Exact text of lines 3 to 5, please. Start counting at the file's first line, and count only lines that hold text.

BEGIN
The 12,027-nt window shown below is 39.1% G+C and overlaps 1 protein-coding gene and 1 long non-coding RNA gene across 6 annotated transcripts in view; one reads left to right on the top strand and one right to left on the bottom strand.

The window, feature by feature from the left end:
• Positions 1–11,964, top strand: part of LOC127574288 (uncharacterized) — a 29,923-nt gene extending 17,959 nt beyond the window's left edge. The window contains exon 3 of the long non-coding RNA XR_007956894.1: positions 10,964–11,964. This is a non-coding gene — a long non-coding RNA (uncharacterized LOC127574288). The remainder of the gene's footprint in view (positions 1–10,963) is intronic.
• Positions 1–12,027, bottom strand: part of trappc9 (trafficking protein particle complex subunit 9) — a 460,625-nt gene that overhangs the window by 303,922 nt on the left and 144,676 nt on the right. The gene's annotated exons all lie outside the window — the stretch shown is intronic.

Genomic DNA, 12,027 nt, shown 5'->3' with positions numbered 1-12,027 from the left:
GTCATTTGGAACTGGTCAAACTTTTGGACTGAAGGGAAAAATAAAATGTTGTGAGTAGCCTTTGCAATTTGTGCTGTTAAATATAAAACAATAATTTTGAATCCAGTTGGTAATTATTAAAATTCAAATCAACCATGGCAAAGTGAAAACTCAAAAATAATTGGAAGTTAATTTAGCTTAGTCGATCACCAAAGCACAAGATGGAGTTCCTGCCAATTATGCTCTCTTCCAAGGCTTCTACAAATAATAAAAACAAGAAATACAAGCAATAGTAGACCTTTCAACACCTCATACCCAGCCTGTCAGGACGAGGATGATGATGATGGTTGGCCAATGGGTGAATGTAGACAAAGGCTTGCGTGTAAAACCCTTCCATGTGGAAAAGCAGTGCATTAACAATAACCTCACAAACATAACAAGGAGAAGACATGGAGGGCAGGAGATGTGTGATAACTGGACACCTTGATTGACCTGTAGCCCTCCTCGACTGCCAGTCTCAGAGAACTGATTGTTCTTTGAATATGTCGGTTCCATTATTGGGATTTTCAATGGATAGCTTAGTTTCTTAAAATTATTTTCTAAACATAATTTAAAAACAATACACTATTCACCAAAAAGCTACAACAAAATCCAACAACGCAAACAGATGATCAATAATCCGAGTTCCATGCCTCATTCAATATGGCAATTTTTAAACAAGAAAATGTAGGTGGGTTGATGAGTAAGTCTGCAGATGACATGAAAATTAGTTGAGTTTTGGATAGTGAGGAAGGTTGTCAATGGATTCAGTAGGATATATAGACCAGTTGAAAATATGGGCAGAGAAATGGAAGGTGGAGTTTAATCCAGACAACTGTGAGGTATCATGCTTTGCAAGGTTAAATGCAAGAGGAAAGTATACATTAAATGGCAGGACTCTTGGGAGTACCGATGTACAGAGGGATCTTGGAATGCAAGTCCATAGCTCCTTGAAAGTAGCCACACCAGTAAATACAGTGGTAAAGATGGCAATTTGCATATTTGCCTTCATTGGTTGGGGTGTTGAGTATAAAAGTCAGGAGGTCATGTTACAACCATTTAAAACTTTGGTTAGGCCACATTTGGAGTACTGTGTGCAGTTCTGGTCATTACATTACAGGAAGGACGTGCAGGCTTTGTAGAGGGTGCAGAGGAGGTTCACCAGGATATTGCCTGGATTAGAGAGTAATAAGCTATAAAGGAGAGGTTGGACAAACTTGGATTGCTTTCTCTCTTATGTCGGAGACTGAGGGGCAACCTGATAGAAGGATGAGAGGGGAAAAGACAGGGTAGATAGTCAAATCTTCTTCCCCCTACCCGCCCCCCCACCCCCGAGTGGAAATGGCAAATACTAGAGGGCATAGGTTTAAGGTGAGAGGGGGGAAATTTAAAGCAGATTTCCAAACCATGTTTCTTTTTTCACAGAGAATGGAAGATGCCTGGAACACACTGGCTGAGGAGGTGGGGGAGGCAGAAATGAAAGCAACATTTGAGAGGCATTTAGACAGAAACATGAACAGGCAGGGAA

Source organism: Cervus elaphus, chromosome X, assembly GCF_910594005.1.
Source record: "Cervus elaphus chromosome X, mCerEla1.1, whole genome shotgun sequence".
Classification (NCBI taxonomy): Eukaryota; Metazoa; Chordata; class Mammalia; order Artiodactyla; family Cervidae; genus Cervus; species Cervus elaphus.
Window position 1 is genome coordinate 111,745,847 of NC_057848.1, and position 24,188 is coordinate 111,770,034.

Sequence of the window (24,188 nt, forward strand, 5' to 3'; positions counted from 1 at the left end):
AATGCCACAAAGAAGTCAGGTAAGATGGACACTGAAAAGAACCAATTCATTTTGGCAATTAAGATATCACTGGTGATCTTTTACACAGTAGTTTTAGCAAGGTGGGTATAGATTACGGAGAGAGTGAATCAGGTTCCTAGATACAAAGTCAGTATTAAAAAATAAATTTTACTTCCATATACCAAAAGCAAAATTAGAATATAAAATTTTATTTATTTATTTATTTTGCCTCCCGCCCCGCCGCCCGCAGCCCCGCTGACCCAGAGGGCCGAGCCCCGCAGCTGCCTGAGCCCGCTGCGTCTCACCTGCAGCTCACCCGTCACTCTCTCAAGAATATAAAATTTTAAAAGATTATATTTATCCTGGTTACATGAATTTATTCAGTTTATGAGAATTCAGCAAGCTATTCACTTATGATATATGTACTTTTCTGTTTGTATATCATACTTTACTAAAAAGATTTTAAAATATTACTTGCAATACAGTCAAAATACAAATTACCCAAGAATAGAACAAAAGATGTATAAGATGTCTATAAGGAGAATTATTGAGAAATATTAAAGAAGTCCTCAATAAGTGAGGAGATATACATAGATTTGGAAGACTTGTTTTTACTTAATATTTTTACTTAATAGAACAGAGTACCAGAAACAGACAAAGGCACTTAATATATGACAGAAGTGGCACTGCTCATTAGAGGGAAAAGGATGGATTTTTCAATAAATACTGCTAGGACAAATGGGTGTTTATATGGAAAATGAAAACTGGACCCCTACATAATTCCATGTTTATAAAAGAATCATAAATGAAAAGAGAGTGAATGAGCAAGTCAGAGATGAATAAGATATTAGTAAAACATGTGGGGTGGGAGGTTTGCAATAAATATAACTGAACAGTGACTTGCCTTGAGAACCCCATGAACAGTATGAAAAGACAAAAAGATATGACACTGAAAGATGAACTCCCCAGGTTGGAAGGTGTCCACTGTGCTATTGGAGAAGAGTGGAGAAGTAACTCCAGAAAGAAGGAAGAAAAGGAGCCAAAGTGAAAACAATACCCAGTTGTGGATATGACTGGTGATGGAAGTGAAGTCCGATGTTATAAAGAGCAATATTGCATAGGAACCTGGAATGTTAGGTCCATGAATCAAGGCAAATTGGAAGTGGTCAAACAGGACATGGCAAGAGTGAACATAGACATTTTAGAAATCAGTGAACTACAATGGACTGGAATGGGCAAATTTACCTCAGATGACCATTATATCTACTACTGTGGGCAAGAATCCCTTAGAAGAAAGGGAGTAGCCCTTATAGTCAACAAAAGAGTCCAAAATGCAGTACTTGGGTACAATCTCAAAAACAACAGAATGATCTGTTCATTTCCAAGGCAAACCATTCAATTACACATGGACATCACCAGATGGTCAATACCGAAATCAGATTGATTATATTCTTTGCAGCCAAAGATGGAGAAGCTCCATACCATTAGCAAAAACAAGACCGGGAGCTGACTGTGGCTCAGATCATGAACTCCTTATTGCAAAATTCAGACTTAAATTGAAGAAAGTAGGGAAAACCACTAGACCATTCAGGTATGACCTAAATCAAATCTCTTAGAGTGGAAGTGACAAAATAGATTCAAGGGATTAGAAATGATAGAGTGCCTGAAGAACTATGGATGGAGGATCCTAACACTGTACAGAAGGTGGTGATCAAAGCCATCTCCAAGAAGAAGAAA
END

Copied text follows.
• Positions 1–11,964, top strand: part of LOC127574288 (uncharacterized) — a 29,923-nt gene extending 17,959 nt beyond the window's left edge. The window contains exon 3 of the long non-coding RNA XR_007956894.1: positions 10,964–11,964. This is a non-coding gene — a long non-coding RNA (uncharacterized LOC127574288). The remainder of the gene's footprint in view (positions 1–10,963) is intronic.
• Positions 1–12,027, bottom strand: part of trappc9 (trafficking protein particle complex subunit 9) — a 460,625-nt gene that overhangs the window by 303,922 nt on the left and 144,676 nt on the right. The gene's annotated exons all lie outside the window — the stretch shown is intronic.

Genomic DNA, 12,027 nt, shown 5'->3' with positions numbered 1-12,027 from the left: